But there are fairly expensive aspects of the current tax system that favor the most fortunate - aspects that border on the indefensible. Recent political debates have pointed to loopholes that permit a few of the very fortunate to accumulate tens of millions of dollars in a tax-free IRA when almost everyone else is constrained by a $2,000 contribution limit. Can the observation that Ireland, Bermuda, and Luxembourg are three of the five jurisdictions where the U.S. corporate sector earned the most profits reflect anything other than rampant tax sheltering? Anyone who doubts this should ponder the fact that in 2007, U.S. corporate profits in Bermuda totaled 646 percent of Bermuda's GDP. The treatment of profit incentives paid to investment operators who make no investment of their own money but simply receive the "carry" as they invest other people's money is another example of an inappropriate provision.
These examples and many others are not only significant because of revenue the government could recoup while also making the tax system fairer. They matter because they illustrate the power of special interests to shape fundamental aspects of economic policy. Reform could be an important step toward rebuilding citizens' confidence in the federal government, which is sorely lacking today.
Third, even while raising too little revenue and giving much away to various shelter efforts, the current tax system also manages to excessively burden economic activity. Corporate rates at the very high end of the world range encourage firms to manage their affairs so as to minimize reported U.S. profits using devices like transfer pricing, and to encourage the use of debt rather than equity finance. Employers who know that their workers face high tax rates work to find ways of providing compensation in the form of tax-free perquisites rather than money income. High marginal rates on individuals, along with a substantial capital gains differential, encourages individuals to spend time and effort that should be used more productively to engineer conversions of ordinary income into capital gains.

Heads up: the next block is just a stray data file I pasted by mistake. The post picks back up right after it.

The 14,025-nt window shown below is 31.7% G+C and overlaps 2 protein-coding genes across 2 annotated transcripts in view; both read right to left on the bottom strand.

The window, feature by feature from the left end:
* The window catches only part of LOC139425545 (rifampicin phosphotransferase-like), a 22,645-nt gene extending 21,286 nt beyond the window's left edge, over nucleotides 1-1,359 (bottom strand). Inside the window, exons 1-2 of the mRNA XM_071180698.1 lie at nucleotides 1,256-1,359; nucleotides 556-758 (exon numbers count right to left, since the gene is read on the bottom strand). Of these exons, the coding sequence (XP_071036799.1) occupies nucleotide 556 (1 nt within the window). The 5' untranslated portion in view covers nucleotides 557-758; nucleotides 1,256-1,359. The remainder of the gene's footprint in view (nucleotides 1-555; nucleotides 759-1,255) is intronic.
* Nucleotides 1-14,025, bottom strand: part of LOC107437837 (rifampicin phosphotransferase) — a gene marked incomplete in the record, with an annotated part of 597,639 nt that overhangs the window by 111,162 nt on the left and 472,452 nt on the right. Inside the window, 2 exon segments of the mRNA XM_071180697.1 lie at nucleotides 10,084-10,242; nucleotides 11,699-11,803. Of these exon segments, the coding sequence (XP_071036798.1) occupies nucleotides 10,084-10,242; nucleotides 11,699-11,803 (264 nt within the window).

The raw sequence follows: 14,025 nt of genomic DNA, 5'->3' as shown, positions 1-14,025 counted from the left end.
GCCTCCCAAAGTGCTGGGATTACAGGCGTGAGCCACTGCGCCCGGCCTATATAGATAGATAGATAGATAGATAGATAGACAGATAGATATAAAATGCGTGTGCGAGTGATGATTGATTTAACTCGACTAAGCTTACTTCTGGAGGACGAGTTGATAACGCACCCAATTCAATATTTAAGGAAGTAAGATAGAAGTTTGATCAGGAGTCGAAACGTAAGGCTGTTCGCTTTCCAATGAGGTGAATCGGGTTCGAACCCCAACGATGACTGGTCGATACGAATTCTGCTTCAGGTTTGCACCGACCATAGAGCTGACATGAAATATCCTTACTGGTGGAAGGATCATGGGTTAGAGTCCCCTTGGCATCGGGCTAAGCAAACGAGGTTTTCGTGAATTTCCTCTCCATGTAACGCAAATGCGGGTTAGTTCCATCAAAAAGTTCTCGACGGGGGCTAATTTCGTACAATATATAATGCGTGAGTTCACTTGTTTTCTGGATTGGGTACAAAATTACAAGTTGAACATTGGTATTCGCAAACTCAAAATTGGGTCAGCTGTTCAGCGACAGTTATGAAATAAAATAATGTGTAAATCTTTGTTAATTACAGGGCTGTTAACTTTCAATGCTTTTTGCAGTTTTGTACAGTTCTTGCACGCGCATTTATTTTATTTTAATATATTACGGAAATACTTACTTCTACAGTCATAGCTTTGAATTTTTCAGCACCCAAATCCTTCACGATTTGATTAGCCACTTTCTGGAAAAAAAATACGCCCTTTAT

While the U.S. tax code is altered frequently, serious reform is no more than a once-in-a-generation happening. The last serious tax reform effort took place in 1986, meaning we are overdue. The Simpson-Bowles proposal for eliminating all tax expenditures and radically reducing tax rates provides an excellent starting point for a debate the country should have.
The delicate question is: How should Washington prepare for serious tax reform during what is likely to be a unique window of opportunity in late 2012 and 2013? The timing is essential, both because of all of the deficit reduction activity, but also because spending-side reforms will have a much more difficult time moving forward if revenue is not addressed as well.
It is tempting to say presidential candidates should put forward their tax reform proposals in detail and allow voters to choose. However, this is unlikely to work. Indeed, the more tax issues are discussed during the campaign, the more the candidates will be driven to make pledges about things they will never do - pledges that might make tax reform that much more difficult.
Here is an alternative: Leaders in both parties should commit themselves to the goal of tax reform for growth, fairness and deficit reduction. They should acknowledge that every tax expenditure or special break has to be on the table. They should have their staffs compile a large inventory of options. The relevant congressional committees should take testimony from experts of all persuasions. And then, right after the election, the negotiations should begin. Nothing that is likely to be done during the next four years will be more important.
Editing by James Ledbetter